The Sea and Civilization

The Sea and Civilization

A Maritime History of the World

Book - 2013
Average Rating:
Rate this:

A monumental retelling of world history through the lens of maritime enterprise, revealing in breathtaking depth how people first came into contact with one another by ocean and river, lake and stream, and how goods, languages, religions, and entire cultures spread across and along the world's waterways, bringing together civilizations and defining what makes us most human. 

Lincoln Paine takes us back to the origins of long-distance migration by sea with our ancestors' first forays from Africa and Eurasia to Australia and the Americas. He demonstrates the critical role of maritime trade to the civilizations of ancient Egypt, Mesopotamia, and the Indus Valley. He reacquaints us with the great seafaring cultures of antiquity like those of the Phoenicians and Greeks, as well as those of India and Southeast and East Asia, who parlayed their navigational skills, shipbuilding techniques, and commercial acumen to establish thriving overseas colonies and trade routes in the centuries leading up to the age of European expansion. And finally, his narrative traces how commercial shipping and naval warfare brought about the enormous demographic, cultural, and political changes that have globalized the world throughout the post-Cold War era.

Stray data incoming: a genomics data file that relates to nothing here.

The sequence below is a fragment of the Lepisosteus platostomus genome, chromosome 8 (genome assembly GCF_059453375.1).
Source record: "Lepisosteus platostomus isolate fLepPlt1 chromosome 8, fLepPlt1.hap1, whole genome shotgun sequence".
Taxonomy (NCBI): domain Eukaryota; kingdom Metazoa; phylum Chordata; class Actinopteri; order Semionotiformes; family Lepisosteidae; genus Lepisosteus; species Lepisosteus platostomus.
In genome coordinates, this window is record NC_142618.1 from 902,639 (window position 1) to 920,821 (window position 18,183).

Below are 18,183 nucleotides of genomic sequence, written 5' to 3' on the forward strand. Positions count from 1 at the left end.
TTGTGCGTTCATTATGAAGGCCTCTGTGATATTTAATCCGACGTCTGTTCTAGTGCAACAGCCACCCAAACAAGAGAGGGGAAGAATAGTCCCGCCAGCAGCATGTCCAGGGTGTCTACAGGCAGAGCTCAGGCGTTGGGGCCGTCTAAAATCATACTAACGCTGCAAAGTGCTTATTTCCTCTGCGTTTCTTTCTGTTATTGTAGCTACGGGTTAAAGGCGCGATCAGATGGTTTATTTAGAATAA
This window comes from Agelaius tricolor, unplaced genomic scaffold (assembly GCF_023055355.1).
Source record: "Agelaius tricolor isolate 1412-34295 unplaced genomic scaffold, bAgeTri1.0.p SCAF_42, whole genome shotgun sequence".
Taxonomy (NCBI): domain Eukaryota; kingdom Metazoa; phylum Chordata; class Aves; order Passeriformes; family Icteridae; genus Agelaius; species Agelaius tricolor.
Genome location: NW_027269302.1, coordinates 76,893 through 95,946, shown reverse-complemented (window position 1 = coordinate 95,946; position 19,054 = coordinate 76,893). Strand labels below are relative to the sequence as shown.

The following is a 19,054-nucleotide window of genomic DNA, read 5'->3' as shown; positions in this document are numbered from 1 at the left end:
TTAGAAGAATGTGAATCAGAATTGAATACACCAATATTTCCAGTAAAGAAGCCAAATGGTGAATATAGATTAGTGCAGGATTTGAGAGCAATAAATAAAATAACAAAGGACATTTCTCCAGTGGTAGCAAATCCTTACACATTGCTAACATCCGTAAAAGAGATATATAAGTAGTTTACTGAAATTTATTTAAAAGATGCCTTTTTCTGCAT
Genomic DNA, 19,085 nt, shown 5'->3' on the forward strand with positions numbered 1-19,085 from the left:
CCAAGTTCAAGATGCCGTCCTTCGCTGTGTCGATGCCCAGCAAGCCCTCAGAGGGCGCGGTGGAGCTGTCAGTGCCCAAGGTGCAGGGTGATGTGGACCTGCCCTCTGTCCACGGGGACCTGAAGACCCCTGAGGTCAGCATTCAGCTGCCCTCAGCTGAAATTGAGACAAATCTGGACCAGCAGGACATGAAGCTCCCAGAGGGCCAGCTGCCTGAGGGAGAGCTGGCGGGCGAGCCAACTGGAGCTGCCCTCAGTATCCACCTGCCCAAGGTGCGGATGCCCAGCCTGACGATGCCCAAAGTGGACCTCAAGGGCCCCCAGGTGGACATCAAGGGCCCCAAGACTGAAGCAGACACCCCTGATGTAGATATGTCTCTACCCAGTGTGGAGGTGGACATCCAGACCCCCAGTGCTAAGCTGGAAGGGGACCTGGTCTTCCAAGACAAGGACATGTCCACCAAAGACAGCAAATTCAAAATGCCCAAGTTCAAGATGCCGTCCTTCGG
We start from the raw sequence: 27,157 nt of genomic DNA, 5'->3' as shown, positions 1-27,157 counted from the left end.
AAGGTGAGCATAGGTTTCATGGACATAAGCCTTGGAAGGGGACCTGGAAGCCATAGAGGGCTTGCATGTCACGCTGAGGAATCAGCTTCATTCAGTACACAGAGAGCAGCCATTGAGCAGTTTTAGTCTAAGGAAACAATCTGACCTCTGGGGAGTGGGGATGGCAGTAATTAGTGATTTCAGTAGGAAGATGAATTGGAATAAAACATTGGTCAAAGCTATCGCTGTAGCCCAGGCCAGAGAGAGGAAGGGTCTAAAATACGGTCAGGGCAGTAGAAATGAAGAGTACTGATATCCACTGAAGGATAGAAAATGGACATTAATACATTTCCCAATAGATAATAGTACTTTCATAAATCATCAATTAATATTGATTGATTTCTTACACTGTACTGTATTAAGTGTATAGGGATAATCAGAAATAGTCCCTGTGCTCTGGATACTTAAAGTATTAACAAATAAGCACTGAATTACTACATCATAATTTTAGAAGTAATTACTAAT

This tremendously readable intellectual adventure shows us the world in a new light, in which the sea reigns supreme. We find out how a once-enslaved East African king brought Islam to his people, what the American "sail-around territories" were, and what the Song Dynasty did with twenty-wheel, human-powered paddleboats with twenty paddle wheels and up to three hundred crew. Above all, Paine makes clear how the rise and fall of civilizations can be linked to the sea. An accomplishment of both great sweep and illuminating detail, The Sea and Civilization is a stunning work of history.

Publisher: New York : Knopf, 2013.
Edition: First Edition.
ISBN: 9781400044092
Characteristics: xxxv, 744 pages, 16 pages of unnumbered plates : illustrations (some color), maps ; 25 cm


From the critics

Community Activity


Add a Comment
Feb 02, 2018

I'm usually a quick reader, but this nearly 600 page book (if you don't count the notes and bibliography) is densely packed with information. Reading two chapters in one day was an accomplishment. This is in no way a criticism of Paine's writing style: he balances "the long view" with a detailed understanding of every period he writes about, and he's not without humor. It's just that this is a big subject, and it's difficult to race through it.